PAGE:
Retail potential on African continent confirmed
- AT Kearney’s 2nd African Retail Development Index reconfirmed the continent’s retail potential.
- Gabon (#1), Botswana (#2) and Angola (#3), in particular, provide retailers with diverse options for retail expansion.
- Nigeria drops from #2 to #4. Nigeria is still a market to consider, while Tanzania leads the pack in East Africa.
Read the full report below.
AT Kearney’s recently released 2015 African Retail Development Index (ARDI) reveals the most attractive retail development markets across Africa for expansion. The report discusses the growth in the middle class in Africa, increased consumerism, the spread of malls, land being taken up for retail development and Sub-Saharan Africa’s young and connected middle class that is growing fast.
The report reveals:
- The African retail landscape: What the retail market in Sub-Saharan Africa (SSA) looks like today
- ARDI 2015 ranking including South Africa’s ranking and the opportunities for the country’s retailers in the rest of SSA
- Right approaches to Africa: Which countries provide the best opportunities and how this links to retail maturity stages
Sub-Saharan Africa is brimming with potential, as it is one of the few market regions with annual GDP growth exceeding 5%.
AT Kearney’s 2015 African Retail Development Index (ARDI) reconfirms the potential of many nations throughout Africa — not just oft-discussed markets like Nigeria and Ghana, but small, dynamic markets such as Gabon, the ARDI’s top-ranked market and the nation with Sub-Saharan Africa’s highest GDP per capita. Mid-sized and fast-growing countries such as third-ranked Angola are also discussed.
The report starts with a look at entry strategies for retail development in Sub-Saharan Africa, followed by an in-depth analysis of the top 15 countries.
The 2015 ARDI ranks the top 15 African countries according to market attractiveness for retail expansion. The ARDI is a useful framework for retailers because it not only identifies the markets in Africa most attractive for retail expansion today, but the report also notes those markets that offer the most potential.
The ARDI identifies three distinct stages of retail development in the top 15 countries: Basic, Developing, and Mature. South Africa is the only country in the Mature bracket. A Mature market is characterized by having a formal shopping culture, international and growing private label exposure, a certain level of innovation, as well as stable and transparent pricing. In this market, the key purchase drivers are convenience and quality.
Mirko Warschun, AT Kearney Partner and Leader of the firm’s consumer industries and retail practice for Europe, Middle East, and Africa, noted that Nigeria (#4) moved down the index, despite its huge market size and room for growth. “Nigeria has massive room for growth in formal retail with 25 new shopping centres in development,” said Warschun. “True spending, however, remains comparatively low as the ‘true middle class’ is a lot smaller relative to the smaller countries ranked higher.”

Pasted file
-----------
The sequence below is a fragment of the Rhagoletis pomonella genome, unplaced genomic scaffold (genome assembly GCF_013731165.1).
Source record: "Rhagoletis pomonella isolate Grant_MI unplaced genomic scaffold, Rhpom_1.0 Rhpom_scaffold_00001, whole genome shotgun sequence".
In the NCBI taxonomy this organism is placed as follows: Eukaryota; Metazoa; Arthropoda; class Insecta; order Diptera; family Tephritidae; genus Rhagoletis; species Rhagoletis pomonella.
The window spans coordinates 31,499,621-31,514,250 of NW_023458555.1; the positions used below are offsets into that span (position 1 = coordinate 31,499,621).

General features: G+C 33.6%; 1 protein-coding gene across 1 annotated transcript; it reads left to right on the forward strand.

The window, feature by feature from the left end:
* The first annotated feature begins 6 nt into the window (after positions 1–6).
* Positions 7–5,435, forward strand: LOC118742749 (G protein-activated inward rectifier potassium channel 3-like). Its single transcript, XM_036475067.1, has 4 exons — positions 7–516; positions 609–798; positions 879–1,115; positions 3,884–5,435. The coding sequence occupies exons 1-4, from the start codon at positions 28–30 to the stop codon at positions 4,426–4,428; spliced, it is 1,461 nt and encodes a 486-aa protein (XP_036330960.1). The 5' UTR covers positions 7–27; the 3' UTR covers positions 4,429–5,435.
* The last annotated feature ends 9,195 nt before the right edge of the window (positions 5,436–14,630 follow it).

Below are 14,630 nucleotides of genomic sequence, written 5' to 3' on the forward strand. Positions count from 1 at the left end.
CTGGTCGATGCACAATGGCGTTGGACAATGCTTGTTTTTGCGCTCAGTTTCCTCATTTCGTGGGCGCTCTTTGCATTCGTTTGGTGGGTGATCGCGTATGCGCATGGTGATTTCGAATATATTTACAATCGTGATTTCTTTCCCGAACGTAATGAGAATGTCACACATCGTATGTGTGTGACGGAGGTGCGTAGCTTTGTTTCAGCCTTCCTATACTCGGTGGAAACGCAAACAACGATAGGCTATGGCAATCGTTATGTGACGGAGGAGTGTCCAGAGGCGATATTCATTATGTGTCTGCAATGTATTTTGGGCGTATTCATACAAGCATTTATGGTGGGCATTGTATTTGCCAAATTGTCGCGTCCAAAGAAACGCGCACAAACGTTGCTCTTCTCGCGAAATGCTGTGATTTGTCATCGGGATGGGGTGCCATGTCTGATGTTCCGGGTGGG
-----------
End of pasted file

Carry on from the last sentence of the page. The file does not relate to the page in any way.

However, Nigeria is still a market to give serious consideration, given the country’s tremendous economic potential and strong economic projections.
While Tanzania (#5) has dropped a notch, it was the largest and most stable of the East African Community countries. The country remains an attractive retail market, said Warschun. “Tanzania is in the early stages of development, and therein lies the opportunity,” he said. “This unsaturated market has one of Africa’s fastest growing retail sectors, boosted by new shopping malls.”
Bart Van Dijk, AT Kearney Partner and Leader of the firm’s consumer industries and retail practice in Africa, said that it is critical to think of Africa as a set of opportunities that can be augmented onto one another, as opposed to viewing Africa as a singular opportunity. “How you pick among the opportunities depends on your offering,” he said. “Retailers with a basic offering should target the large cities and countries because scale will be important, while retailers with a wider assortment should target higher average income countries including the smaller ones.”
The ARDI is based on four dimensions: market size, market saturation, country risk, and time pressure, and ranks the potential and urgency of moving into each country accordingly.
2015 ARDI Results
The ARDI highlights some interesting developments. Two small countries — Gabon and Botswana — are ranked first and second, while Ethiopia, with Africa’s second largest population, barely cracks the top 15.
The ARDI report includes a summary of all 15 countries in the Index, recommendations for the Cash and Carry retail model, and commentary on the opportunity presented by the East African Community — Kenya, Tanzania, Uganda, and Rwanda.
The report also provides entry strategy recommendations for each stage — Basic, Developing, and Mature.
Mike Moriarty, AT Kearney Partner and Leader of the firm’s Global Consumer Institute, concluded, “Success in Africa requires analysis, understanding, and the flexibility to customize, but for those willing to take the risk, the rewards are plentiful.”